Covid–19 coronavirus: emerging data protection and cybersecurity guidance (Updated 18 June 2020)
Anna van der Leeuw-Veiksha
Professional Support Lawyer
Nicole Wolters Ruckert
Filip Van Elsen
Peter Van Dyck
Catherine Di Lorenzo
19 juni 2020
The Covid-19 coronavirus is creating a need for organisations to process personal data, for a variety of specific purposes (including managing and protecting their workforce, customers and the public).
Many of these processing activities are not part of “business as usual”, so established policies and protocols may not exist. Organisations face a challenge to ensure that this processing complies with data protection and privacy laws, particularly given the urgency behind some of these processing activities and other pressures, which means there is limited time available for consideration and consultation.
Organsiations are also operating under conditions where new working patterns (in particular, increased home-working) and malicious actors looking to take advantage of the public's anxiety concerning Covid-19 coronavirus are increasing cybersecurity risks. Both public and private organisations are suffering an increase in cyber-attacks and the challenge of implementing new systems and controls as a consequence.
No country is left unaffected, so for companies operating across multiple jurisdictions this is a particularly complex challenge. Regulators across the world have made statements on their expectations of how organisations may process personal data, for purposes related to dealing with Covid-19 coronavirus, in compliance with data protection laws. This guidance generally endeavours to strike a balance between enabling processing, in the public interest, while protecting the fundamental rights of individuals. Similarly, we are seeing an increasing number of authorities and regulators looking to address the cybersecurity risk and issuing practical guidance regarding homeworking, highlighting for example the need to implement appropriate security measures, utilise access controls and encryption, engage with employees, and be vigilant for phishing attacks in particular.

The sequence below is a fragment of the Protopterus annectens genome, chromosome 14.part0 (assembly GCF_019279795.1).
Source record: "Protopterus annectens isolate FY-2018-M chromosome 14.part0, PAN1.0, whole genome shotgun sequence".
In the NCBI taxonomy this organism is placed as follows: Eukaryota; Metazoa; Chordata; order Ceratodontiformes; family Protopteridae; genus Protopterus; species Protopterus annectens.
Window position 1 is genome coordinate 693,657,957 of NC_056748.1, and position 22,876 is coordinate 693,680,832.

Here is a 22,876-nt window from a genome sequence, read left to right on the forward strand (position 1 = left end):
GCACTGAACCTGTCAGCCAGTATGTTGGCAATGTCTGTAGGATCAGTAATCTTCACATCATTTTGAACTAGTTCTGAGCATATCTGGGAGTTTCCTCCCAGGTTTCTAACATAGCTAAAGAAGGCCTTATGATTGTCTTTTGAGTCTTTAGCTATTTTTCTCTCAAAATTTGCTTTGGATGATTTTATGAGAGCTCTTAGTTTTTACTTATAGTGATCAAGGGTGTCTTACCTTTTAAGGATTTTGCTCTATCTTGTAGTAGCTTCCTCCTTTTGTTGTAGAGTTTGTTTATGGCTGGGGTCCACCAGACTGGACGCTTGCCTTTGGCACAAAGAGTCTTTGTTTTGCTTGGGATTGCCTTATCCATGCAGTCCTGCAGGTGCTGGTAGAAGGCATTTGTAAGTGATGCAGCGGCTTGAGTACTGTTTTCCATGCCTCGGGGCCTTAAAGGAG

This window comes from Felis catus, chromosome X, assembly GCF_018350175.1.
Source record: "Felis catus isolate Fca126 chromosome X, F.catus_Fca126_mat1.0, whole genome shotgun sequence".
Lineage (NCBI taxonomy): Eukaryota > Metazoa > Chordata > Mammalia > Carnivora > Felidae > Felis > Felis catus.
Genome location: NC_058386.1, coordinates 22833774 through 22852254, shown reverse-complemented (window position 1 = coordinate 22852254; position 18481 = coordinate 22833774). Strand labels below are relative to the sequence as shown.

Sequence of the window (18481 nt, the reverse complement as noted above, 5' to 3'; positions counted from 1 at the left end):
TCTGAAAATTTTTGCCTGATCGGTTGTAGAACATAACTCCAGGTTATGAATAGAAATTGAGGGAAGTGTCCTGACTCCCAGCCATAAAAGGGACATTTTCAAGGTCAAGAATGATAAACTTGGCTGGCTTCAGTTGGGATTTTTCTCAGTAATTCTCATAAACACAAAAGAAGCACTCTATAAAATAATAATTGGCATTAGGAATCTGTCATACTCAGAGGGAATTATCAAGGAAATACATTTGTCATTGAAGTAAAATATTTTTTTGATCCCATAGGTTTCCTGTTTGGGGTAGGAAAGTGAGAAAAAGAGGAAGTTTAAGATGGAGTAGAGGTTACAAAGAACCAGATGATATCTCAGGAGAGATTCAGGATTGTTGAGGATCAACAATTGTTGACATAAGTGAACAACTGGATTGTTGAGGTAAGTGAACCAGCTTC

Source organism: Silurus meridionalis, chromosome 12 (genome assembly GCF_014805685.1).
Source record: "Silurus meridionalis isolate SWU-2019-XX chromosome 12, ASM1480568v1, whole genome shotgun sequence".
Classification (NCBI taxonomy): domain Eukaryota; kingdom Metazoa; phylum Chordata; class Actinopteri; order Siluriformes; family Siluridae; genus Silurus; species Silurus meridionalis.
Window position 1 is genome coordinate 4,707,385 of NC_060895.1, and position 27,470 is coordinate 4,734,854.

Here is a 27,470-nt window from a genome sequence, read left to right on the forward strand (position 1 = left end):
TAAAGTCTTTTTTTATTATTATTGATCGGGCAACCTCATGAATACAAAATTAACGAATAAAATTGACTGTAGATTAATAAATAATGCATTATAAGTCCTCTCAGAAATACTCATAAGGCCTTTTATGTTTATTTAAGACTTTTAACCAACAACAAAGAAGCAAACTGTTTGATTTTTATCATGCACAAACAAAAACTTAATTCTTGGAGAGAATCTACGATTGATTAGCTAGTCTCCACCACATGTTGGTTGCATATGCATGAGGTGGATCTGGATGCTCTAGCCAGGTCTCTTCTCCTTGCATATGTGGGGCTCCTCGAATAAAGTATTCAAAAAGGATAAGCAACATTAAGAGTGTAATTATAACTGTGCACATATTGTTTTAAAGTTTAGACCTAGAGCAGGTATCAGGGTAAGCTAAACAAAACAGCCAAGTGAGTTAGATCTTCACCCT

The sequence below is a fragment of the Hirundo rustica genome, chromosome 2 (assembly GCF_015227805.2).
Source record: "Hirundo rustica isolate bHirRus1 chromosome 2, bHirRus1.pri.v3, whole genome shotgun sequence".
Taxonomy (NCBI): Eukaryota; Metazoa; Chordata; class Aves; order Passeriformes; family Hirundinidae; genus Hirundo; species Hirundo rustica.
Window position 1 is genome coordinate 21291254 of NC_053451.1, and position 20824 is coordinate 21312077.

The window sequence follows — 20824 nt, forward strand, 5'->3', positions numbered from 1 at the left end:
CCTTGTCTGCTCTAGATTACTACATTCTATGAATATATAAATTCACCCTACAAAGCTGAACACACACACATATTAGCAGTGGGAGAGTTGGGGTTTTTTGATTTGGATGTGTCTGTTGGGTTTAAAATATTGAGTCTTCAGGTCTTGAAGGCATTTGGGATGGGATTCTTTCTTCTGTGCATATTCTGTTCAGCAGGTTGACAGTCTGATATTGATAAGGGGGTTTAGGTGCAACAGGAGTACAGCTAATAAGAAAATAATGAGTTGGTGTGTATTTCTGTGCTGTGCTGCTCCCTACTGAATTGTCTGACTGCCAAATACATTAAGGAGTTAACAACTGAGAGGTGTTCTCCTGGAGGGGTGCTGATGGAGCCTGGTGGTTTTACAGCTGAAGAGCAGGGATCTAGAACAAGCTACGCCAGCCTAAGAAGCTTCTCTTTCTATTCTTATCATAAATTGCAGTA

We set out below a high level summary of this guidance. We also present a separate extract setting out the cybersecurity and information security related developments for reference.
Whilst many regulators highlight the desire to implement procedures to tackle the Covid-19 coronavirus and halt its progression, the overarching message is that the processing activities aimed at achieving that goal should nonetheless comply with data protection and privacy laws. That said, regulators are also confident that data protection requirements will not stop the efforts to tackle this global pandemic, as the universal data protection principles will enable the use of data in the public interest and still provide the protections the public expects.
Whilst initially much of the guidance related to the treatment of health data and, in general, required employers to operate proportionately and consider carefully their approach to monitoring and testing of employees for symptoms of the Covid-19 coronavirus for example, attention is increasingly turning to the use of mobile applications and new technologies. As countries, private organisations and regional bodies look to develop solutions to manage the Covid-19 coronavirus, consideration is given to the data protection, cybersercurity and information security issues arising from apps that, amongst other things, track infection or the use of location data to monitor the Covid-19 coronavirus risk in the community.
As some jurisdictions start to emerge from lock-down and more stringent restrictions are lifted, we are also starting to see guidance addressing the risks associated with a return to "normal" working environments.
In each case, the high level summaries included reflect key messages as at 29 April 2020 except as otherwise specified against the jurisdiction/location in the table (see contents list). Earlier this month we had updated Canada, India, Japan, Czech Republic, France, Germany, Poland, UK (CDEI) and the EDPB, reflecting the latest publications as at 4 June 2020. This week we have further updated Belgium, France, Norway, Philippines, Spain, and the UK reflecting the latest publications as at 18 June 2020. New guidance and advice is being issued all the time and so we will continue to update this overview with further summaries of the latest publications.
The consolidated overview covers a selection of guidance from the following jurisdictions: Argentina, Australia, Austria, Belgium, Canada, China, Croatia, Czech Republic, Denmark, Estonia, France, Finland, Germany, Greece, Hong Kong (SAR) China, Hungary, Iceland, India, Ireland, Israel, Italy, Japan, Latvia, Luxembourg, Mexico, Netherlands, New Zealand, Norway, Peru, Philippines, Poland, Romania, Russian Federation, Singapore, Spain, South Africa, South Korea, Sweden, Switzerland, UAE, UK, and USA.
It also reflects publications by the EU (European Parliament, European Commission, Council of the European Union, EDPB, EDPS, ENISA, CERT-EU, Europol, EBA, EIOPA, EU FRA) and international organisations, e.g. Council of Europe, FATF, Global Privacy Assembly, INTERPOL, OECD, G20 digital ministers.
To watch a webinar discussing trends and insights in relation to data protection, cybersecurity and Covid-19 coronavirus, please click here.